When both developers are seniors, it’s harder to get a good match for the same reasons. Every programmer is different, and has different opinions. The more experience you have, the stronger those opinions are. Also, when you know a lot, it is possible for it inflate your ego. When one person has a large ego, the pair may yield poor decisions due to being insecure or the there person “tiptoeing” around to ensure they don’t dent their pair’s ego.
Even worse is when both pairs have large egos. In this case they argue (not debate) a lot and it can become tense with animosity. The worse I’ve seen is when the navigator would physically walk away from the workstation for extended periods of time. The pair wasn’t even communicating at this point and obviously in negative benefit territory.
Good senior pairs have a lot of respect for each other. They talk a lot. They debate, discuss and plan. They work at a professional level, not personal. It is a thing of beauty. And the business benefits greatly with strong output.
When two seniors pair, the primary goal should be to produce.
Pairing juniors with seniors
Putting together a senior and junior requires a different approach. This pairing arrangement tends to happen when new developers join the company or switch into a new development context. The new, “junior” might be paired with a “senior” with the expectation for the junior to ramp up quickly. If the senior is not the right person, or has the wrong expectations, this will turn out badly. and risk hurting the junior’s morale.
Leadership must understand this arrangement is about ramping up the junior as fast as possible. But that must be understood by everyone who has a stake in this pair – the other developers, designers, QA, etc., and, especially the senior. The pair should not have any pressure to deliver, because once they do, it will ruin the pairing dynamic. It will turn into frustration on both sides because the senior will be slowed down by, or will run ahead of the junior.
Output will be slow while mentoring takes place.
Once the senior understands that their role is to mentor, and not to pump out stories, only then can the pair start to engage in beneficial work. But there’s more to consider.
Good mentors listen, answer questions, observe and ask leading questions.
This is really hard to do because as human beings, we tend to do the opposite. So here’s a reminder:
Do NOT tell them what to type, or tell them what to do or take over and show them. Stop yourself. Let them make the mistake you see coming. Let them feel some of the consequences. Let them think about why that was bad. Let them correct it. Let them ask you questions along the way. Try to answer with questions. If they get stuck, lead them out with questions.
I remember I was really under the gun to get stuff done while I was pairing with a brand new co-op student. I knowingly steamrolled my pair and continuously apologizing, which probably didn’t make him feel any better. Looking back, I should have changed the pairing arrangement or found a way to take the pressure off.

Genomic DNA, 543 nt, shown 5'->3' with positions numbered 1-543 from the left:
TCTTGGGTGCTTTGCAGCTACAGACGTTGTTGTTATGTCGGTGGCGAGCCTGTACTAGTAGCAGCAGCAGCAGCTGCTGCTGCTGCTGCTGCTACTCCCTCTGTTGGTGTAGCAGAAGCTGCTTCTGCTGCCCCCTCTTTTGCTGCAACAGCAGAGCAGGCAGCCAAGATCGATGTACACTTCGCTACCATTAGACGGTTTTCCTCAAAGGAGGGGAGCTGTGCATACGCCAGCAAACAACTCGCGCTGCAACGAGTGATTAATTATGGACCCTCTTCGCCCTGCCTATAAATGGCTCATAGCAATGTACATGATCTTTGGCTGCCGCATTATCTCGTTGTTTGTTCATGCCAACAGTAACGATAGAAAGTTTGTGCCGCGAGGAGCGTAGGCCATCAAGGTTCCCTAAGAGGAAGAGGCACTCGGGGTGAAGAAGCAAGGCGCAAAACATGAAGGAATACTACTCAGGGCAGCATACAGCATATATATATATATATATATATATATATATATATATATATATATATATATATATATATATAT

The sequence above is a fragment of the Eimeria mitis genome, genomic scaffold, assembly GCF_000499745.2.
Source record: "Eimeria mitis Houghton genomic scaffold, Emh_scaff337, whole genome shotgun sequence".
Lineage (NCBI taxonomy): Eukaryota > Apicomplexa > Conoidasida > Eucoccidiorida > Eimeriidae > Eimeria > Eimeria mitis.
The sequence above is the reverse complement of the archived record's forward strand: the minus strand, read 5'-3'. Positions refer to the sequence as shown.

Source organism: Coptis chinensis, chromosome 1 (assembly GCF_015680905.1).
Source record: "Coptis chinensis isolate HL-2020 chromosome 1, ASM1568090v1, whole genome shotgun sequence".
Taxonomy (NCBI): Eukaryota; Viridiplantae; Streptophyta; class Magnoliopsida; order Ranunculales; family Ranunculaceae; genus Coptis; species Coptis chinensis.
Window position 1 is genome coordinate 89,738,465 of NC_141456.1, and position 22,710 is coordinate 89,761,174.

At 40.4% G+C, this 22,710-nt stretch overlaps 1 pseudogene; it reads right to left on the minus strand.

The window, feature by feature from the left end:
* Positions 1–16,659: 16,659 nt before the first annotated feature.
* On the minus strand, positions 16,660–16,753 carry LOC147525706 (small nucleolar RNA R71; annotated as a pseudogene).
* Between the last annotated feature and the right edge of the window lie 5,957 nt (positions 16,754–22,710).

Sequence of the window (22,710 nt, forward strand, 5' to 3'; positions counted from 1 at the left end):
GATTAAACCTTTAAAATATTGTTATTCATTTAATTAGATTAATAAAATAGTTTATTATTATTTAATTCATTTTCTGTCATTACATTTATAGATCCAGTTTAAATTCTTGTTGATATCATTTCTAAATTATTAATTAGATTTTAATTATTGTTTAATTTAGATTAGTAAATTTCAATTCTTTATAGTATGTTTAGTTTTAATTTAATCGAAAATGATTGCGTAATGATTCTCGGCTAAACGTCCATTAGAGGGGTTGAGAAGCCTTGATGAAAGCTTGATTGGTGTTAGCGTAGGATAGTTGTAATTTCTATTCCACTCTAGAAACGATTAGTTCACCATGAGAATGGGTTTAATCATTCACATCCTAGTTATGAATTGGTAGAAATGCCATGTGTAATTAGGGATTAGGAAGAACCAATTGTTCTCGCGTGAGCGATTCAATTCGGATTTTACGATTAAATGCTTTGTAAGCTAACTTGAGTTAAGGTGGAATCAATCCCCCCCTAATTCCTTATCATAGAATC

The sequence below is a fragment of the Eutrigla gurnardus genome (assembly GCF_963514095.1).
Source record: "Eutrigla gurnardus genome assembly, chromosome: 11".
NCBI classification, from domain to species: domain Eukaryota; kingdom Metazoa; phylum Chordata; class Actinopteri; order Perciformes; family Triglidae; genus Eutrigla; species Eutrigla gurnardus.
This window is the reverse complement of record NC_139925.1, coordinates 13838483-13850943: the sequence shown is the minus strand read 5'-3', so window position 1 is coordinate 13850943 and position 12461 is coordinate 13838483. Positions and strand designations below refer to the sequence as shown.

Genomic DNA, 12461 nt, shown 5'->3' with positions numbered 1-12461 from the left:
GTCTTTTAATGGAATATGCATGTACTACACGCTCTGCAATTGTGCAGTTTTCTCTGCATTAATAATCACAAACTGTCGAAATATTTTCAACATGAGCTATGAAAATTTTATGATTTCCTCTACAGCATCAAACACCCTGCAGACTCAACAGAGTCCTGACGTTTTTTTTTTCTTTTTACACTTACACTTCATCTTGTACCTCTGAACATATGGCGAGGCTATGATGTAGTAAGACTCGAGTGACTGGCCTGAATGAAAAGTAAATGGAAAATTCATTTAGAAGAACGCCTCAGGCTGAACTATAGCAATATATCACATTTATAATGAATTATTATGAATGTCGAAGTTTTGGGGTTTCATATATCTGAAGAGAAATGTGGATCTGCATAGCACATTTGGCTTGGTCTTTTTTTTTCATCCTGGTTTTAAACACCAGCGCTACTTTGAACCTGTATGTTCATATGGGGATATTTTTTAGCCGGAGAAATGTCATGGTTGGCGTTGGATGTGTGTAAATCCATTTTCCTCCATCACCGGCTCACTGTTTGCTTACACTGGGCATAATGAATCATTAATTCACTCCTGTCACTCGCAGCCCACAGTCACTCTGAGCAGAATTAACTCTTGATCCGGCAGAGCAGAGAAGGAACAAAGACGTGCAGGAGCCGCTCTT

It takes a ton of patience, self-confidence and empathy to be a good mentor. We want build the junior up, not show them what you know. From what I’ve seen, good programming mentors are lacking in our industry. Everyone is too busy trying to get stuff done or they just don’t have the human skills to do it well. Some questions that may help determine if someone is a good mentor are:
Do they share knowledge and help juniors often? Do they get defensive about their skills or opinions? Are they comfortable with sacrificing for the good of the team?
When pairing a senior and junior together, the primary goal should be mentoring and learning.
In any situation, good things happen when there is understanding between people. Pair programming is no different. Understanding comes from empathy, communication and self-confidence. Business and technical leaders can set the example so it can propagate down through the rest of the team. Culture comes from the top. And it’s not what they say it is, it’s how they act that defines culture.
As I’ve identified above, each pairing scenario is different. It’s important to recognize them as different, understand what will make it beneficial, and communicate that to everyone who needs to know so that expectations are clear and in alignment with the pairing dynamic.
This particular subject reinforced for me that programming is as much about people as it is about technology. We are people, writing software for people, in collaboration with other people. The technical skills are obviously required, but being a great programmer goes hand in hand with being a great person.